Pedicures are a normal, often social way to relax and be pampered. The massages, callus scrub, hot rocks, and fresh coat of nail polish all feel wonderful, as well as make your feet look great. However, there are many health concerns that arise when going to salon, and even when doing self-pedicures at home.
Unwashed tools can spread bacteria, and some tools just need to be thrown away after each use. Here is our list of “do’s and don’ts” for a safe and healthy pedicure.
- If you have diabetes or poor foot circulation, consult a podiatrist near you for a pedicure routine that’s specialized for your condition, and that both you and your local nail salon should be able to follow.
- If you go to the salon for pedicures, schedule your appointment as early in the morning as you can. This is when all tools and equipment are typically cleanest.
- Bring your own utensils to the nail salon. Many of the tools used, such as files and pumice stones, carry bacteria that is hard to remove and can easily spread from person to person.
- When trimming nails, use a straight-edged nail clipper. Fingernail clippers and manicure scissors have a small, rounded shape which often cause toenails to grow in curved and can lead to ingrown toenails. You should consult a podiatrist if you tend to develop ingrown toenails.
- Use a wooden or rubber manicure stick to clean under your nails often. Fingernails and toenails are some of the biggest carriers of fungus and bacteria and should be cleaned regularly.
- Apply moisturizers to your feet regularly to ensure that they get a proper moisture balance.
- Avoid shaving your legs right before a pedicure appointment. Freshly shaved legs, and small cuts, are great hosts for bacteria.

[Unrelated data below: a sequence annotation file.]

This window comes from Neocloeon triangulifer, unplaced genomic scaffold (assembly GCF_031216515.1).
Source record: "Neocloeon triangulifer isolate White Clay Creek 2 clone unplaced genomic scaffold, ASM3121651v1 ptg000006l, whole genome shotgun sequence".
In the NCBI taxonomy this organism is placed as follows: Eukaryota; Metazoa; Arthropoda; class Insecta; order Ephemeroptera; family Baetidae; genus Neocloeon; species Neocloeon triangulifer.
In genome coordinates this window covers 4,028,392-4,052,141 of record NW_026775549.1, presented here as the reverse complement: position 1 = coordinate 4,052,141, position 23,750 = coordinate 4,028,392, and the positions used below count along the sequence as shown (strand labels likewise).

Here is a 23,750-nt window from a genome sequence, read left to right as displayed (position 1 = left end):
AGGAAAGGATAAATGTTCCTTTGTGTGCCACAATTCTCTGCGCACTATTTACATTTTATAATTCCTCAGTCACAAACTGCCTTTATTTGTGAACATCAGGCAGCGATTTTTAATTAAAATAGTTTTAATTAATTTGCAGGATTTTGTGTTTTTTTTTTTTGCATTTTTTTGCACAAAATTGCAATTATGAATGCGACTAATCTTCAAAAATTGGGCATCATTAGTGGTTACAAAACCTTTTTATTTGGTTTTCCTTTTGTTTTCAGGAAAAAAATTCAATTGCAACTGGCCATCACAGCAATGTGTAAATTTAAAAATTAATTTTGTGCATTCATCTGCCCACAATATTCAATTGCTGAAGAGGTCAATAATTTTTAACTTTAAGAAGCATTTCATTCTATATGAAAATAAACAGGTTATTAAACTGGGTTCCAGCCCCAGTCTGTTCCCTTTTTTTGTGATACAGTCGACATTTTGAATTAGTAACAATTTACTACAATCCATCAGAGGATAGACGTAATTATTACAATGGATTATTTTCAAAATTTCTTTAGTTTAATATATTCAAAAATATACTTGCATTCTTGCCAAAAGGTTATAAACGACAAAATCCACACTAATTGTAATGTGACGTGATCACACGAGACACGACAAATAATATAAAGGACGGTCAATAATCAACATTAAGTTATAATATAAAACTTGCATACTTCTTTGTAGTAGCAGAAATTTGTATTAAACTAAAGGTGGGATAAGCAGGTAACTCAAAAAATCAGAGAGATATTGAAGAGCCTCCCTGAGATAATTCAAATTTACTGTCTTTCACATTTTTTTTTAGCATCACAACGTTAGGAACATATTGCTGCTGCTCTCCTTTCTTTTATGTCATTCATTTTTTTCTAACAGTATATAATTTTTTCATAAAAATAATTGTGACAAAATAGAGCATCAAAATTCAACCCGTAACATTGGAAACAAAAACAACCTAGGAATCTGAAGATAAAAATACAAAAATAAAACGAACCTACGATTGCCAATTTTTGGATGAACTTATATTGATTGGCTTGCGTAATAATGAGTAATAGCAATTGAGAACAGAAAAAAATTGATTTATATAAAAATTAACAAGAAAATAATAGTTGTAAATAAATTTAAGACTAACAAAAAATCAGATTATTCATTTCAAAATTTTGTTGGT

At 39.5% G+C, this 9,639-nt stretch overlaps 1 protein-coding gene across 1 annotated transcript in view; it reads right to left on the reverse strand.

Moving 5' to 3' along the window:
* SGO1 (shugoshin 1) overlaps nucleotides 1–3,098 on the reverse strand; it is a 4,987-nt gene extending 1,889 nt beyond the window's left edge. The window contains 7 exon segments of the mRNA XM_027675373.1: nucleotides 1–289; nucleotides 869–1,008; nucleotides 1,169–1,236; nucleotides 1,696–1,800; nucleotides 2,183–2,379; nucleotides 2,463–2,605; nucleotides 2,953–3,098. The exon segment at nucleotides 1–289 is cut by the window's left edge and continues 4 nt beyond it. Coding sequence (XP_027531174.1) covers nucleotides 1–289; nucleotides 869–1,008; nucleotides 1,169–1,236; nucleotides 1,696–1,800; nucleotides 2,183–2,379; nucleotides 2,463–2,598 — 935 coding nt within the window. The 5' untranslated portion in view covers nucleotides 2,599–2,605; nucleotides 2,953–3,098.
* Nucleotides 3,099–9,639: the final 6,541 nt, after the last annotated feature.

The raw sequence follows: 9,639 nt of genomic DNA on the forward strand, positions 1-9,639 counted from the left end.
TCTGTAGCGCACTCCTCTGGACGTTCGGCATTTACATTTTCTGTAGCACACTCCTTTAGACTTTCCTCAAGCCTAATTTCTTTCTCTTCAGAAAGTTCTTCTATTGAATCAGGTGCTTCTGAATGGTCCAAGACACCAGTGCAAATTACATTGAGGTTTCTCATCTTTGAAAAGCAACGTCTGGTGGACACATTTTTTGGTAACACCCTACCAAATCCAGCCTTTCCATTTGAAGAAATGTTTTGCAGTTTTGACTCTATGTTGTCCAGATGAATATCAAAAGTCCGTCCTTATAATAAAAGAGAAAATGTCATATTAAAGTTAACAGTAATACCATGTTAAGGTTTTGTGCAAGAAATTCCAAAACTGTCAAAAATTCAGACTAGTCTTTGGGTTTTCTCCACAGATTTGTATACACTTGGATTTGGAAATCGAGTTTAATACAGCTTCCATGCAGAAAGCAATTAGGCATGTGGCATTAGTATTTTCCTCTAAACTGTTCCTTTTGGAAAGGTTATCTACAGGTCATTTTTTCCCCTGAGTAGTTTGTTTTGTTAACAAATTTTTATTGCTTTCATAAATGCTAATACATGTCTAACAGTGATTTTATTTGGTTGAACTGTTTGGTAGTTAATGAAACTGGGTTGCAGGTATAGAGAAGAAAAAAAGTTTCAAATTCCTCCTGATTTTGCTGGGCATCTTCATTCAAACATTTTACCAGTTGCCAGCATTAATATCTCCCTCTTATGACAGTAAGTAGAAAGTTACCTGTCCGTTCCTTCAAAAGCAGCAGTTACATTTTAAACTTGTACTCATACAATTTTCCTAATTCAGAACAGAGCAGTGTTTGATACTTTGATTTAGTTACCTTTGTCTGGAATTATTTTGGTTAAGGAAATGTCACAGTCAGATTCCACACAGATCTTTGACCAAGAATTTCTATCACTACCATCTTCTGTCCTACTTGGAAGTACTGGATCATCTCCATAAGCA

- If you are getting both a manicure and pedicure, don’t use the same tools for both. It is very easy for bacteria and fungus to transfer between hands and feet.
- Don’t use emery boards from nail salons unless they ensure that they dispose of them after each use. Emery boards are very porous, making them very difficult to clean. Take your own emery board to the salon, if you have one, and don’t share them with friends.
- Moisturizing your feet is very important, but be sure to not leave any moisture in between your toes. Moisture in between toes can become a breeding ground for bacteria and fungus.
- Do not apply nail polish if you suffer from thick or discolored toenails. Discolored toenails could be a sign of a fungal infection, and a coat of nail polish makes it difficult for the toes to breathe; fungal infections need ventilation to be able to heal.
Pedicures are supposed to be relaxing, but they should also be safe! By following these precautions, you are allowing yourself the best pedicure experience that you can have.
If you ever have any pain after a pedicure or general concerns about the treatment of your feet during a pedicure, don’t hesitate to contact a podiatrist for the most specialized guidance.